By the late 1890s, radiotechnologies were being invented to provide the modern broadcasting system. Broadcasting refer to the transmission of sound (audio) waves to radio receivers a tradio stations to a public audience. By1895, Guglielmo Marconi had developed a commercially successful radio transmission system. Reginald Fessendenand Lee de Forest contributed to the invention of Amplitude Modulation (AM). This allowed the broadcasting of more than one radio station by sending signals using narrow strip bandwidth of the radio spectrum. An antennae intercepts radiowaves transmitting at various frequencies and carrying information through the air. The radio receiver or simply the radio was developed as an electronic device to receive radio waves and conver tthe information carried by the radio wave to a usable form. The radio processes the electronic signals and separates all the information that it picks up from the antennae into radio
frequencies. Finally, the information carried over the radio wave demodulates the content and vacuum tubes amplifies the sound so that the information can be heard over the radio. Later transitors were developed to filter signals and amplify the sound.
Radio broadcasting of music and talk started about 1905 through 1906 and commercially
about 1920 through 1923. Between 1919and 1920, the first regular broadcasting of entertainment began. This included news, sporting events, and music. The first college radio station began broadcasting at Union College Electrical Laboratory in Schenectady, New York on October 14, 1921 by a Black student Wendell King who received a personal license with the call letters 2ADD. King was with the Radio Club. The station broadcasted the first sporting event, regular, Thursday concerts, and later Sunday sermons by the C.A. Richmond, president of the college. The programs had been heard 1,200 miles away. The radio station became WRUC in 1947.
The first commericial radio station to maintain its original place of operation was KDKA in Pittsburgh, Pennsylvania. KDKA received its commercial license in October 1920 along with several other stations in the country. These stations broadcasted the presidential elections in November 1920. In 1921, KDKA began to broadcast daily. Radio stations began to cooperate to carry the simultaneous transmission of content or share content. AT&T used its telephone lines to carry content and combine it radio stations into a radio network. It began to sell advertisements and get sponsors to cover the cost of content and broadcasting. In July 1926, AT&T suddenly sold all its radio stations and operations to the Radio Corporation of America (RCA). RCA formed the stations into the National Broadcasting Company (NBC) Radio Network onNovember 15, 1926. By the end of 1926,N BC split into NBC Red and NBC Blue. In 1945, NBC Blue would become the American Broadcasting Company Radio Network (ABC) and NBC Red would go back to being called the National Broadcasting Company (NBC) Radio Network. In addition, two other networks were formed. The Columbia Broadcasting System (CBS) began on September 18, 1927. The MutualBroadcasting System began on September 29, 1934.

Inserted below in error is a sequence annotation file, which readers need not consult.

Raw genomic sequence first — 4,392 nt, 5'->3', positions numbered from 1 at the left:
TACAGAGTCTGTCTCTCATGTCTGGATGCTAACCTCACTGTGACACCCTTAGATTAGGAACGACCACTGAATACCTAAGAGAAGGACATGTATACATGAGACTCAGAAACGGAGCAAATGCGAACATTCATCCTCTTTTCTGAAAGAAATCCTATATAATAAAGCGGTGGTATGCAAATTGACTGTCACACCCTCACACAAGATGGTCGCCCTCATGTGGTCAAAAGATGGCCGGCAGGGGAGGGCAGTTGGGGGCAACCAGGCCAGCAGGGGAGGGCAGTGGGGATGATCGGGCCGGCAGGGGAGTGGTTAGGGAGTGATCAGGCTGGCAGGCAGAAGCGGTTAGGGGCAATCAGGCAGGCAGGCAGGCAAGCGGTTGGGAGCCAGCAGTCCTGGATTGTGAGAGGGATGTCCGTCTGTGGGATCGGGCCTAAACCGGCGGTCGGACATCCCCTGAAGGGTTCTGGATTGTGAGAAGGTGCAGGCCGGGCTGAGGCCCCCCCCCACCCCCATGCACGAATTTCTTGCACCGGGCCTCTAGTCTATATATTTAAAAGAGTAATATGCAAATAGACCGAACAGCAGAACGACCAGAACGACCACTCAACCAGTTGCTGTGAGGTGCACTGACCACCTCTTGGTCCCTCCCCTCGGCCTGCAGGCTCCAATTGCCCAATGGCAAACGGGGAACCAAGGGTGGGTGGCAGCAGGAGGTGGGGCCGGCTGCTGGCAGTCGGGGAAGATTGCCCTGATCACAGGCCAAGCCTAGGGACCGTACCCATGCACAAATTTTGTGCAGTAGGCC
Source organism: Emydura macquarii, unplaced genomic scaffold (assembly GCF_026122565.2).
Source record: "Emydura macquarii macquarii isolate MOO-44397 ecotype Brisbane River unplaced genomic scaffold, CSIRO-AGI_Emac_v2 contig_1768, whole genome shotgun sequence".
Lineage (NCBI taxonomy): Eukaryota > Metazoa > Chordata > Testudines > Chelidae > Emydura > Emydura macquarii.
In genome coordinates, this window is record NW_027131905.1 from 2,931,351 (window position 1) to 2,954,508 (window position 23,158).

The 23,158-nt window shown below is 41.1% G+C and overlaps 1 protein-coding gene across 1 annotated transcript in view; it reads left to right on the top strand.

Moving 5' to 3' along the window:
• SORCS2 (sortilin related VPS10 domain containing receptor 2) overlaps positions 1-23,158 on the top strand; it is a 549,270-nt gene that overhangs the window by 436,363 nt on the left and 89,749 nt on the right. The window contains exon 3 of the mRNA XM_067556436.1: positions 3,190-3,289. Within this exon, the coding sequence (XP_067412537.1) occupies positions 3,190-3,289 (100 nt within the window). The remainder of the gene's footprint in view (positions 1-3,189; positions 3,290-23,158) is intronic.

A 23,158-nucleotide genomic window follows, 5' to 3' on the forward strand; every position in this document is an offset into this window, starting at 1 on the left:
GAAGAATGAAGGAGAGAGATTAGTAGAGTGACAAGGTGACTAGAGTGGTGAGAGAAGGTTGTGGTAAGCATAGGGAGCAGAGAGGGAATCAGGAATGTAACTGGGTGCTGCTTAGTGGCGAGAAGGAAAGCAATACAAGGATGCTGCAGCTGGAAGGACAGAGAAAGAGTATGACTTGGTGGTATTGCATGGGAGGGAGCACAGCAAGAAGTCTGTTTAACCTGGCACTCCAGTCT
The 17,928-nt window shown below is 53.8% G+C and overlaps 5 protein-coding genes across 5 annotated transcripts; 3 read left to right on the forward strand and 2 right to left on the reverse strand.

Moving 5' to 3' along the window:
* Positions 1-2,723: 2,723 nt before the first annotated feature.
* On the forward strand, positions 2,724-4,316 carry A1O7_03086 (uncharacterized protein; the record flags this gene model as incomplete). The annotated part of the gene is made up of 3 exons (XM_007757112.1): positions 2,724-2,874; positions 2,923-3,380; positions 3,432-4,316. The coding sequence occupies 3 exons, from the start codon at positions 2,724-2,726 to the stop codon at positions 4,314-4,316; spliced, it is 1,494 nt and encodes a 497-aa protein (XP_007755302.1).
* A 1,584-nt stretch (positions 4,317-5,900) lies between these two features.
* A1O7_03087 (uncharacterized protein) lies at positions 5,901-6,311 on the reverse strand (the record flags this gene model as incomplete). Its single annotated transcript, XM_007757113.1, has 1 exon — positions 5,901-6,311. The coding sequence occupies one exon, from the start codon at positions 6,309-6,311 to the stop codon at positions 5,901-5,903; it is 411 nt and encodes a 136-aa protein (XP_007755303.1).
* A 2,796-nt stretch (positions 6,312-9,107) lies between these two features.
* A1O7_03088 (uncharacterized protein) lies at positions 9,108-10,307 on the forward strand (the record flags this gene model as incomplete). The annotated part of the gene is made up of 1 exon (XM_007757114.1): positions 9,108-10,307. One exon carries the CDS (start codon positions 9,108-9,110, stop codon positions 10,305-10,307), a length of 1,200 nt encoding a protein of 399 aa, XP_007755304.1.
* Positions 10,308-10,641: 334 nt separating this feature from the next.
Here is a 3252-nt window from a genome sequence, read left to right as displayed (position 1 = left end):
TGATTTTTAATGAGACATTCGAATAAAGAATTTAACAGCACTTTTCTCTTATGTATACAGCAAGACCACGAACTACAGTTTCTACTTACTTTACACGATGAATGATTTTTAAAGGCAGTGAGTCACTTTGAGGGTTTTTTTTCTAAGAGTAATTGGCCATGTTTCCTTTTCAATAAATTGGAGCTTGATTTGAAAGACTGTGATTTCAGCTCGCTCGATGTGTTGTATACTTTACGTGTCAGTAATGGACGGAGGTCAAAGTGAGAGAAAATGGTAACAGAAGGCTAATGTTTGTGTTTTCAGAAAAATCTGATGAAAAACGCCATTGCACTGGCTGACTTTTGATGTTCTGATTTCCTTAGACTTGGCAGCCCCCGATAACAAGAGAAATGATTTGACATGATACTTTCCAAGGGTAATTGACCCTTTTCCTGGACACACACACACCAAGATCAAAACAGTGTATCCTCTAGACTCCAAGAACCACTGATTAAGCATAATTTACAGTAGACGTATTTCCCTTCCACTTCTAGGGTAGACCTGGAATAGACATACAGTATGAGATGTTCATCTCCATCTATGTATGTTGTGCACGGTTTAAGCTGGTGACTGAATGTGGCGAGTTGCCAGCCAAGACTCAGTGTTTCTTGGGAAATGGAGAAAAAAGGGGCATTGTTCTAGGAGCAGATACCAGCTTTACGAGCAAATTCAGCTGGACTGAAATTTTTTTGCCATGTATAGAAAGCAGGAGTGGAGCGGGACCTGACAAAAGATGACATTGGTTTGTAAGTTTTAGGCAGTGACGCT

There was a tremendous desire among the public for radio receivers. Consumer adoption of the radio increased rapidly. over the decades. RCA research found that in 1925 that 19% of American households had radios. The number of American households with radios were 40% in 1930 and within a decade 83% of American household had at least one radio in 1940.
The radio industry was fueled by the exponential growth in sales of radios. This led to an increasing need for a variety of content. The variety of content and programming led to The Golden Age of Radio. The Golden Age of Radio was between the 1920s and the 1950s. This was the period when commercial radio broadcasting to public audiences was the major mass medium for home entertainment and before television became the primary home programming entertainment medium. Programming for radio had to evolve from the grotesque and sexual lewd shows of the minstrels and vaudeville and become more suitable for family entertainment eventhough racial stereotypes persisted. Programming was of a a diverse nature targeting men, women, children and the family as a whole. These programs included live sports programs of football and boxing, soap operas, and children shows. Also, family-oriented programs of news, comedy, radio plays, and game shows.
The radio brought live music programming into the homes of the masses of Americans. This created mass culture or popular culture for American music. The music that was promoted the type of music Jazz and the Ragtime style swing and dance that was played in dance halls, clubs, juke houses, and theaters and brought them into American homes. Radio did big band remotes and syndicated them throughout the country and overseas. There were weekly remotes from the Cotton Club which increase the noteriety of Duke Ellington and his orchestra. Also,Count Basie Orchestra was broadcasted.
At the time, there was no radio programming targeting a Black audience. On November 3, 1929, Chicago Radio Station WSBC featured “TheAll- Negro Hour” weekly variety show with an-all Black performers and hosted by Jack L. Cooper, a former vaudeville actor. Cooper was the first Black disc jockey. The program ended in 1935. Cooper went on to host another WSBC show in 1938 “Search for Missing Persons”which aimed to reunited migrants from the South with friends and family.
A white-owned station in Memphis,Tennessee WDIA hired an all Black on air announcing staff in 1949. That same year WERD launched the first Black-owned radio station in Atlanta, Georgia. Other stations began broadcasting Black-oriented news and music.
Mass Media and the Beginnings of Popular Culture after WorldWar II
Mass media technologies evolved to include vinyl disc records, FM radio, and color
motion pictures. By 1955, a majority ofAmerican households had at least one television set. Television soon became the primary mass medium for home entertainment. Popular culture of Rock and Roll, Rhythm and Blues, Dico dance, SoulMusic, and Hip Hop contimued to be centered on Black musical roots of Creole, Spirituals, Ragtime, Blues, Jazz and Cakewalk,and Juba Hambone dance movements,